Hello Fellow Toads. Let's trade some tales of the best ever bugs, flies, and crickets we have eaten. Some of you may be aware that at one point in my several incarnations, I was a chef - matriculated at the CIA, worked under some good chefs and finally became a chef.  Therefore, one of the things I always ask people is, "What is the best meal or food you have ever eaten?"  It doesn't have to be fancy, it just has to have been the best thing YOU have eaten.  For example, one of my favorite meals was eaten with a coworker after a long hard night's work. The meal consisted of chicken salad from one of those plastic tubs on a hot dog roll, a couple of oreos and the crumbs from the bottom of the potato chip bag.  It was all she had at the time and it was good!  The company made it special, you see. Tony said, "You learn a lot about the person you share a meal with."

I have traveled all over and have memories of some special meals in special places - Lyon, Hong Kong, London, my hometown of Durham, NC.  One of the people I admired most in the world was Tony Bourdain.  He traveled, he ate.  He was fearless in the food he tried and I don't think he ever met a food he didn't like.  He did the Parts Unknown series on CNN and one of the best segments he did was in Manila.  Here we see Tony at his best - fun loving, sentimental, honest, eating with people who love to feed people, and children off the street.  I am including this segment which shows that the food doesn't have to fancy and gourmet, it just has to be eaten in the company of fellow food lovers.  It is the segment on Halo Halo (hollow hollow or mix mix) which is a Philippine street food.  He happily shares it with children on the street.  You can tell he is truly loving the experience.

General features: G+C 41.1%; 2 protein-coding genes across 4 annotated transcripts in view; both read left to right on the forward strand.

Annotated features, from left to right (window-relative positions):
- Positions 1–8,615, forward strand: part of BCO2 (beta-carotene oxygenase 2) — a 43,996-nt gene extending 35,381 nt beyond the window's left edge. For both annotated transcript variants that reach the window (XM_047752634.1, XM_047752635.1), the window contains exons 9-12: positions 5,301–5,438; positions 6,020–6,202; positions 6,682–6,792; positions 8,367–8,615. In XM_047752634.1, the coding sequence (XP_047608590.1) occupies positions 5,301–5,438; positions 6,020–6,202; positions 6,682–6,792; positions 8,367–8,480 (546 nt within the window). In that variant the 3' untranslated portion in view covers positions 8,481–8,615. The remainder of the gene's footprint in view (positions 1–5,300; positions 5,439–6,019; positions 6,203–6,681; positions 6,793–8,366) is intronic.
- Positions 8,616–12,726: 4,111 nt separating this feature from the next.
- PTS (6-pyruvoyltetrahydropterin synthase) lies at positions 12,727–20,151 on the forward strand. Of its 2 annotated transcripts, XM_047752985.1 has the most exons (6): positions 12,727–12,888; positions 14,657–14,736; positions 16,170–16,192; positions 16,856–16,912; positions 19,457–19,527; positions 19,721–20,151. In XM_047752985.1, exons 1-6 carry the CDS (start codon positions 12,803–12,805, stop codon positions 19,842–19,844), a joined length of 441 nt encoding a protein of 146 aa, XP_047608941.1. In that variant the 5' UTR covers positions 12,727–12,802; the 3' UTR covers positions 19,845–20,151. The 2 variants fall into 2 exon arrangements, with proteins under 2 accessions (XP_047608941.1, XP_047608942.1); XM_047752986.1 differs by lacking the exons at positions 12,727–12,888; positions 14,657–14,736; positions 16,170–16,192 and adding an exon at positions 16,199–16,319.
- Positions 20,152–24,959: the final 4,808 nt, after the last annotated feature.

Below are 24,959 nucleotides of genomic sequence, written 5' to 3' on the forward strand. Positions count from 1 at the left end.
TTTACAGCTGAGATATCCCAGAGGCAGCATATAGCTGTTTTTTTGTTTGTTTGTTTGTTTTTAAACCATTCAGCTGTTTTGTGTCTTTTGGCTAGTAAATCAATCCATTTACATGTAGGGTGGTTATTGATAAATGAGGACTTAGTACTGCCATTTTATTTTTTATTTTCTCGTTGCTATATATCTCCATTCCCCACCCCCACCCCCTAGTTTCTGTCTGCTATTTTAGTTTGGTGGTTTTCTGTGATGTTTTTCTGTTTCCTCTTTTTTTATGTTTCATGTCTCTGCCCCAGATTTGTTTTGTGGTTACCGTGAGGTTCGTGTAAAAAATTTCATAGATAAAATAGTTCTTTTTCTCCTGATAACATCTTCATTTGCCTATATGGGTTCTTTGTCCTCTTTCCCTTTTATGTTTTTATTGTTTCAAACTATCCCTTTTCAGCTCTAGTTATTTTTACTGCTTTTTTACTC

What I would like you all to do is to write a free form poem about the best food you ever ate, the best meal you ever had. I would like you all to keep it brief please - No more than 20 lines and in a free form - meaning no form is allowed: no sonnet, no ode, no haiku, no haibun, no cherita, sonnet, etc.….I want the form to be footloose and fancy free. Travel with us and share with us your meal. Walk with us and talk with us.  Have fun with this prompt.  Tell us about the food, the ingredients, the drink, the company.  Let us in on your pleasure in a meal well eaten.  And watch this short video clip.

Thursday, August 23, 2018

On the edge of starry night ~


E.E. Cummings was born on October 14, 1894, in Cambridge, Massachusetts. His style universally portrays different types of structure which adds interest and creativity into his poetry. He uses four different facets of form and structure which are: choppiness in sentence length, spacing and punctuation, overall poem length, and shape. As I was going through some of Cummings's poems, I came across one that completely blew me away:

The Hours Rise Up Putting Off Stars And It Is

the hours rise up putting off stars and it is
into the street of the sky light walks scattering poems

on earth a candle is
extinguished the city
with a song upon her
mouth having death in her eyes

and it is dawn
the world
goes forth to murder dreams….

i see in the street where strong
men are digging bread
and i see the brutal faces of
people contented hideous hopeless cruel happy

and it is day,

in the mirror
i see a frail
dreams in the mirror

and it
is dusk on earth

a candle is lighted
and it is dark.
the people are in their houses
the frail man is in his bed
the city

sleeps with death upon her mouth having a song in her eyes
the hours descend,
putting on stars….

in the street of the sky night walks scattering poems.

Our frame of reference is the last line of Cummings's poem. Choose your own form or write in free verse, if preferred. I look forward to reading what you guys come up with. Please do visit others and remember to comment on their poems. Have fun!